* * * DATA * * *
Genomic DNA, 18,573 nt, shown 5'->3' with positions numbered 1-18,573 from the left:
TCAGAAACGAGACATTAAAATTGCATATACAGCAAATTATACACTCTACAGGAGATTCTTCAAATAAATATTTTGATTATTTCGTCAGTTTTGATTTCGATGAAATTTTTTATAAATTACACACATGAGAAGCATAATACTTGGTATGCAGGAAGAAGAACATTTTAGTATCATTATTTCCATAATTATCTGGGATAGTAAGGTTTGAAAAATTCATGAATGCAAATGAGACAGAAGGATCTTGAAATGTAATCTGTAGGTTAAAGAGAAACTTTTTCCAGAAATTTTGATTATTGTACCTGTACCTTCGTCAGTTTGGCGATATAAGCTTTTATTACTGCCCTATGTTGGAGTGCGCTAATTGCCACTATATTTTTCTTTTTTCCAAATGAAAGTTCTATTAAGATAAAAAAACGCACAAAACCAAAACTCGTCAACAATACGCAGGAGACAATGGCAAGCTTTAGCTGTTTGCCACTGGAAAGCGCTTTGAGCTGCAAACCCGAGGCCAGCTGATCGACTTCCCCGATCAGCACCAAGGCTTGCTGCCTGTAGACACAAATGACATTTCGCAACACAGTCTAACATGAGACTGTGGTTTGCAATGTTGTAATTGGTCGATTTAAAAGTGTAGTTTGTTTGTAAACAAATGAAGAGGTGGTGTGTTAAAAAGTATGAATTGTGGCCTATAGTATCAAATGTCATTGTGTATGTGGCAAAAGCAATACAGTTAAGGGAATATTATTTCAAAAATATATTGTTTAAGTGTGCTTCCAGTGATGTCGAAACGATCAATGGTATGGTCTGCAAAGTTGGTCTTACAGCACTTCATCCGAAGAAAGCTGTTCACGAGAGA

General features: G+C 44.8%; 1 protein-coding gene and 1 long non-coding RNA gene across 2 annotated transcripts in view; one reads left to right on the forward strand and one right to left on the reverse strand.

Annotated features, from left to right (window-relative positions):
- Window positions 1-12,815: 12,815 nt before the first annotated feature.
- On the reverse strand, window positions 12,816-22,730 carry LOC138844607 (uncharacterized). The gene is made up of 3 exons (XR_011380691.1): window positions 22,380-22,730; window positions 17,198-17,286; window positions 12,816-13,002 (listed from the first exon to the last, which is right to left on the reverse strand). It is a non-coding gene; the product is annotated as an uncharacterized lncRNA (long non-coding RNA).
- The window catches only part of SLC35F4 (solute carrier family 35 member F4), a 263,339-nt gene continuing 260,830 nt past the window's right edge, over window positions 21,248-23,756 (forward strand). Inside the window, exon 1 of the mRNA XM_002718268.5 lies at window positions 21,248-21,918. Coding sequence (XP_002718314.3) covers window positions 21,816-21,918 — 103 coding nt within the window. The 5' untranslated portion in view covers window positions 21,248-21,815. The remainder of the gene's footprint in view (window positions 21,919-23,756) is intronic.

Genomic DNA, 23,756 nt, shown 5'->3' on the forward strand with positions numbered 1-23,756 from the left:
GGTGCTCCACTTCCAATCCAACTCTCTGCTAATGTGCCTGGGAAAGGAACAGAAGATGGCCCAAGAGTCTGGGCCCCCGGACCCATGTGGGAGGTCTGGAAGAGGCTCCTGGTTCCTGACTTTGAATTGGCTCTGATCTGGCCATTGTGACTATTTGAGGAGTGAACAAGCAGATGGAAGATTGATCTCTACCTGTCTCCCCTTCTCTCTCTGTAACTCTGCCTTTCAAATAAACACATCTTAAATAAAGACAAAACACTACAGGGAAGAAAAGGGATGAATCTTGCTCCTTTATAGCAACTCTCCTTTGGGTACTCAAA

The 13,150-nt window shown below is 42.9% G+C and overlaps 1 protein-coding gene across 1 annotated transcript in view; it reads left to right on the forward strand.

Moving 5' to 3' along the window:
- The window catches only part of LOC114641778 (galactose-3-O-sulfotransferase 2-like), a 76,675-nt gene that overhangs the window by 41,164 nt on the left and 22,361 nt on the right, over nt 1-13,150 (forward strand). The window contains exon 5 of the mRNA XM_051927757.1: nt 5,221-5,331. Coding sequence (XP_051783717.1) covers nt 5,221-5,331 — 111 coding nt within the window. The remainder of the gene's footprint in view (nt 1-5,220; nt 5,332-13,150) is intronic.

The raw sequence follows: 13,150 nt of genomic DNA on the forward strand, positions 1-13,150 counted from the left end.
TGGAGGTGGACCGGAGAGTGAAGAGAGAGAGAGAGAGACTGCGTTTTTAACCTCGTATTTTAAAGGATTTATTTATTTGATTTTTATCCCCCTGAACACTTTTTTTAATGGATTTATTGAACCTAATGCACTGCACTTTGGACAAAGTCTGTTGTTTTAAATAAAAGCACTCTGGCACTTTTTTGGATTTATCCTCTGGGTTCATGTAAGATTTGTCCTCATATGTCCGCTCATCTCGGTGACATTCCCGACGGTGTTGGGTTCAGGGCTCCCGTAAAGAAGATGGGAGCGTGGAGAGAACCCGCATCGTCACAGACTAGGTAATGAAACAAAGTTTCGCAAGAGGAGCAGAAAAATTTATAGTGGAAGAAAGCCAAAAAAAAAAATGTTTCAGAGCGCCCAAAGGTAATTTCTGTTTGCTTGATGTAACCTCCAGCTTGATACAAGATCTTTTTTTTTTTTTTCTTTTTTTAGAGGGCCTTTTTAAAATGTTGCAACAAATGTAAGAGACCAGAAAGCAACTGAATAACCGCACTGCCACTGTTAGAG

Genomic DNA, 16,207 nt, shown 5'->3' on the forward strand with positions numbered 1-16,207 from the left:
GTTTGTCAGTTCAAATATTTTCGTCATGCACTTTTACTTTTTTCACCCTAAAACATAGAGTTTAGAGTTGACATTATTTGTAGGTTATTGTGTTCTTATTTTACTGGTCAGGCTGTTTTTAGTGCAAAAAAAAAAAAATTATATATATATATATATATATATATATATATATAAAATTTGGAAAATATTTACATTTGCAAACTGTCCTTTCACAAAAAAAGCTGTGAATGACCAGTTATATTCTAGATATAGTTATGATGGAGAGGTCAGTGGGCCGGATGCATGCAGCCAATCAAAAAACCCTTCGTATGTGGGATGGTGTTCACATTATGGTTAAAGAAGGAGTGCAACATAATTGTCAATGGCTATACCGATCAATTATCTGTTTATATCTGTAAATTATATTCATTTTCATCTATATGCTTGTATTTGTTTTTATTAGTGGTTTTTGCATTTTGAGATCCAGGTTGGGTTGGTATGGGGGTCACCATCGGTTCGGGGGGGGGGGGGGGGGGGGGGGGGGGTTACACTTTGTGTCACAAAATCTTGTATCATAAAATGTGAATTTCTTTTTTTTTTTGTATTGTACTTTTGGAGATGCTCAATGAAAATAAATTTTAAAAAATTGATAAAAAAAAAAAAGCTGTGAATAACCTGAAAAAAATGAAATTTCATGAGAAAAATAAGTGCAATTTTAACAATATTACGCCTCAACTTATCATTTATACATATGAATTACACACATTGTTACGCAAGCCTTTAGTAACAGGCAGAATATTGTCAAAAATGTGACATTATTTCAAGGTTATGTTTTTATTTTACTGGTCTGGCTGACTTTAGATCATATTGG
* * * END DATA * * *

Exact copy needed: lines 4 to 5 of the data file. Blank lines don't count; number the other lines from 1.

Annotated features, from left to right (window-relative positions):
- Window positions 1-12,815: 12,815 nt before the first annotated feature.